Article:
What About Mom?
During fetal surgery, the child is not the only patient at risk.
Anne Drapkin Lyerly doesn’t like the term fetal surgery. That in utero interventions aren’t described as maternal/fetal procedures is a problem for the associate professor at the Trent Center for Bioethics, Humanities and the History of Medicine at Duke University. “Many institutions that perform these procedures have taken care to depict the fetus as an independent patient who will be under the care of prenatal pediatricians,” Lyerly says. “But who is taking care of the mom?”
Little data has been gathered on risks to the mother, even though surgery to repair spina bifida in utero, in particular, involves “a major surgery in the middle of pregnancy and delivery by C-section,” Lyerly says. The only fetal intervention that has resulted in maternal death has been the laser procedure for twin-twin transfusion syndrome. “But there was no unifying thread or plausible mechanism in the four deaths that could be linked to the procedure,” says Nick Fisk, a fetal-medicine specialist at the University of Queensland in Brisbane, Australia.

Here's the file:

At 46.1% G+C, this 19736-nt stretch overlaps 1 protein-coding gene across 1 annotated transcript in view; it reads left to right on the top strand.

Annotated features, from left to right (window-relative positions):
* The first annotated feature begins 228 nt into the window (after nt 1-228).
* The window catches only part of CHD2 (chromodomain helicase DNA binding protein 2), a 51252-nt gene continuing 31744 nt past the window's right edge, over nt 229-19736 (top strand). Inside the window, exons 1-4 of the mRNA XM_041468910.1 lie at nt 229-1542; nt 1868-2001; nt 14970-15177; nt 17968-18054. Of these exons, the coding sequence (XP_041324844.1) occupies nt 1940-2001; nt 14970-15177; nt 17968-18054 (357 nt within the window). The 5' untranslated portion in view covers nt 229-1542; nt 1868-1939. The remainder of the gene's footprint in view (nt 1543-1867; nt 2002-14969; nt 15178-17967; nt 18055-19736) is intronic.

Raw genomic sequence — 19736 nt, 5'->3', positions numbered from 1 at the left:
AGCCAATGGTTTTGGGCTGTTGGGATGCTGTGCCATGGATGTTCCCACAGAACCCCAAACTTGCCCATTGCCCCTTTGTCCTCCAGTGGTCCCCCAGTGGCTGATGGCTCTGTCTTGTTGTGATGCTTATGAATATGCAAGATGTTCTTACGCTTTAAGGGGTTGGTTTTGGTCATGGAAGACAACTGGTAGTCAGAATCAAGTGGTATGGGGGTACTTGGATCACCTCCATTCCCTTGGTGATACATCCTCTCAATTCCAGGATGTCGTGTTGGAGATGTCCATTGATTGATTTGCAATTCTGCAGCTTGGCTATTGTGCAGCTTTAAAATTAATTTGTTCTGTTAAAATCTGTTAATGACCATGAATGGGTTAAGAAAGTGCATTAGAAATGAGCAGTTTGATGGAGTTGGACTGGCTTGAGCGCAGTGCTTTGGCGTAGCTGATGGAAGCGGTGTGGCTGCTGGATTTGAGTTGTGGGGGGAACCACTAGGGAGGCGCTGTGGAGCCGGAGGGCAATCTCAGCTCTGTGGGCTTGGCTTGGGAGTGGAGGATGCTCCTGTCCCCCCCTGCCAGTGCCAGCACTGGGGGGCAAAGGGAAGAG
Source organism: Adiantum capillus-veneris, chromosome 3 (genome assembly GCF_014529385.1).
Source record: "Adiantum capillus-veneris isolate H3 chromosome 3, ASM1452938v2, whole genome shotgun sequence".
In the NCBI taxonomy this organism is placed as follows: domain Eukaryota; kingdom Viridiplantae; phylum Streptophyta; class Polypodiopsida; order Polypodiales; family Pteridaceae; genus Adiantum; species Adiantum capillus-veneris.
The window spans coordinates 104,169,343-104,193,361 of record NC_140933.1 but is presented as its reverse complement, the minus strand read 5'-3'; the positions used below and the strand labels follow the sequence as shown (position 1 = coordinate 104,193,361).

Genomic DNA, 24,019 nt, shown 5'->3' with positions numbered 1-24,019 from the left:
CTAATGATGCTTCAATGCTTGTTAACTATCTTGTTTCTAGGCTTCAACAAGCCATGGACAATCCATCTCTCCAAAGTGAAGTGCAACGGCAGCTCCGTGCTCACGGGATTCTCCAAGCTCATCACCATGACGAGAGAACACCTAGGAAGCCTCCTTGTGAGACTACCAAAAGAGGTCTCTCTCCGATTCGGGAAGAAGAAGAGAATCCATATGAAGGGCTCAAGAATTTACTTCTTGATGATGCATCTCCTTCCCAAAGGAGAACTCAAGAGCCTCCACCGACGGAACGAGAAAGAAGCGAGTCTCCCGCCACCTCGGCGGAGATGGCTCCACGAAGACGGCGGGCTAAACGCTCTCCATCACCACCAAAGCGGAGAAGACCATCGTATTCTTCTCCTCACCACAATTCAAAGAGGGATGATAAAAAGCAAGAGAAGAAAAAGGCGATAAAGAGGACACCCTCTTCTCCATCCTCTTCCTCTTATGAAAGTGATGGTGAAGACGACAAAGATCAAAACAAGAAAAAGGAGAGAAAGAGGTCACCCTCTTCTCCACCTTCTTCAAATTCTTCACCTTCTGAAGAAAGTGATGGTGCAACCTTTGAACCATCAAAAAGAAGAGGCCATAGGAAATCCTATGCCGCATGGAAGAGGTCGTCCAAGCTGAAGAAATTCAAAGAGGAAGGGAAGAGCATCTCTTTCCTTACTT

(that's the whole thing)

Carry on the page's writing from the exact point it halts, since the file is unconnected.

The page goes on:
And, Lyerly asks, what are the chances that surgery will damage a woman’s uterus, leaving her infertile? Surgeons attempting to fix spina bifida defects in the fetus don’t yet know, although a major trial will collect data on the physical and psychological health of the mother.
That’s a step in the right direction, says Lyerly, though she cautions: “Because these techniques are so high-tech and are the signature programs of well-known institutions, parents assume they are therapeutic. These interventions are experimental; parents must recognize the risks to the woman as well as to her fetus.”